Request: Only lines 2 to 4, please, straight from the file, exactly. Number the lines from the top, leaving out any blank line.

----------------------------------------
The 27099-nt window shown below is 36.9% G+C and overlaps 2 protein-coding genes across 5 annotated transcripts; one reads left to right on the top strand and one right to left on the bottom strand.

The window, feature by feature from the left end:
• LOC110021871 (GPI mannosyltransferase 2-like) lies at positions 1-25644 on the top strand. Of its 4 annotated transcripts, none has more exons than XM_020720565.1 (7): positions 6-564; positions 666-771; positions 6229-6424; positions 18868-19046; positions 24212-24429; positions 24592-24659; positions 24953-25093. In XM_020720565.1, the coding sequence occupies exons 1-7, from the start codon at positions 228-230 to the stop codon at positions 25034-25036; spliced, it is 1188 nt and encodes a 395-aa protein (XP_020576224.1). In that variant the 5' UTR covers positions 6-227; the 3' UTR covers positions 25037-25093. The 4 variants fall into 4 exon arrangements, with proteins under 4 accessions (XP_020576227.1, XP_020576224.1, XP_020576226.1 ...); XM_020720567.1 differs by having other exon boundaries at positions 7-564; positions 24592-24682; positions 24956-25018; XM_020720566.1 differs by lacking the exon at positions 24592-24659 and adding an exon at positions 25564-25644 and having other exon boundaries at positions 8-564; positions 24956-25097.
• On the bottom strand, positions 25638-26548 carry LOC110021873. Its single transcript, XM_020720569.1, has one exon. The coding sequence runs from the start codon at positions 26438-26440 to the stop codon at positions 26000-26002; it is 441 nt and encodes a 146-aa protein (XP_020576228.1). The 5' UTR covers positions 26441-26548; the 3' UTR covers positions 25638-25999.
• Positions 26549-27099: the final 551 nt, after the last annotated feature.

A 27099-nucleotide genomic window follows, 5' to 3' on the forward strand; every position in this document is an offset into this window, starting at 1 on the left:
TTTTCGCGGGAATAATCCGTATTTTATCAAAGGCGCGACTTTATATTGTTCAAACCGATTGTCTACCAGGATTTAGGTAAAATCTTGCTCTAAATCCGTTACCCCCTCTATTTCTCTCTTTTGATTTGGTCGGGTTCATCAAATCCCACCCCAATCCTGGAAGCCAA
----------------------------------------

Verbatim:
The window, feature by feature from the left end:
• LOC110021871 (GPI mannosyltransferase 2-like) lies at positions 1-25644 on the top strand. Of its 4 annotated transcripts, none has more exons than XM_020720565.1 (7): positions 6-564; positions 666-771; positions 6229-6424; positions 18868-19046; positions 24212-24429; positions 24592-24659; positions 24953-25093. In XM_020720565.1, the coding sequence occupies exons 1-7, from the start codon at positions 228-230 to the stop codon at positions 25034-25036; spliced, it is 1188 nt and encodes a 395-aa protein (XP_020576224.1). In that variant the 5' UTR covers positions 6-227; the 3' UTR covers positions 25037-25093. The 4 variants fall into 4 exon arrangements, with proteins under 4 accessions (XP_020576227.1, XP_020576224.1, XP_020576226.1 ...); XM_020720567.1 differs by having other exon boundaries at positions 7-564; positions 24592-24682; positions 24956-25018; XM_020720566.1 differs by lacking the exon at positions 24592-24659 and adding an exon at positions 25564-25644 and having other exon boundaries at positions 8-564; positions 24956-25097.
• On the bottom strand, positions 25638-26548 carry LOC110021873. Its single transcript, XM_020720569.1, has one exon. The coding sequence runs from the start codon at positions 26438-26440 to the stop codon at positions 26000-26002; it is 441 nt and encodes a 146-aa protein (XP_020576228.1). The 5' UTR covers positions 26441-26548; the 3' UTR covers positions 25638-25999.